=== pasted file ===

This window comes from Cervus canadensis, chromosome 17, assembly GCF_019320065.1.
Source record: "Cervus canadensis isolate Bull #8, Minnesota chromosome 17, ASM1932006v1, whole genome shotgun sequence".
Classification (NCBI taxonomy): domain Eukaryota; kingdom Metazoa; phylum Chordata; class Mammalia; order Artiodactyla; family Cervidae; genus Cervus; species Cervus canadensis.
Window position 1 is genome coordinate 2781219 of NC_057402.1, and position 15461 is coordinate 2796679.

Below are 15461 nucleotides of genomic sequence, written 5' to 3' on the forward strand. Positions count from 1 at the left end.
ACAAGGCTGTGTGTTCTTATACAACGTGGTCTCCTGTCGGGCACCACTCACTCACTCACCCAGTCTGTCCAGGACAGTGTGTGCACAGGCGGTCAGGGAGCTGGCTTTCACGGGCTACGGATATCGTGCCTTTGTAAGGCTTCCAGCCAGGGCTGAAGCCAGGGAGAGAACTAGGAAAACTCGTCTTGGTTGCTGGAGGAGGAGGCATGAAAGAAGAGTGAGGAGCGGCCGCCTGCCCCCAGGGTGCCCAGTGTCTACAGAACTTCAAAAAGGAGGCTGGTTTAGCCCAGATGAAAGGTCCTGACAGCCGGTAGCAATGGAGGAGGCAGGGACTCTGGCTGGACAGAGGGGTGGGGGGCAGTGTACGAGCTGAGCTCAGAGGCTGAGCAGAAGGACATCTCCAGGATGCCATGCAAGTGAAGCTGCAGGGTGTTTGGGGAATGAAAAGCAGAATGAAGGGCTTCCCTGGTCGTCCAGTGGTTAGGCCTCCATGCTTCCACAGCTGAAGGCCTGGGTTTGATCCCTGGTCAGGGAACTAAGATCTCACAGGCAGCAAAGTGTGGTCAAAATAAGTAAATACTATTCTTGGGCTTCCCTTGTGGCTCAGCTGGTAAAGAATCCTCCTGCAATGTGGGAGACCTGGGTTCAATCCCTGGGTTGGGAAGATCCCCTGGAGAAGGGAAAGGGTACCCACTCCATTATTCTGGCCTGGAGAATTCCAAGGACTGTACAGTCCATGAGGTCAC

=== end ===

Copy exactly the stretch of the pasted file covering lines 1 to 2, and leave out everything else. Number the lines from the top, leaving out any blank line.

This window comes from Cervus canadensis, chromosome 17, assembly GCF_019320065.1.
Source record: "Cervus canadensis isolate Bull #8, Minnesota chromosome 17, ASM1932006v1, whole genome shotgun sequence".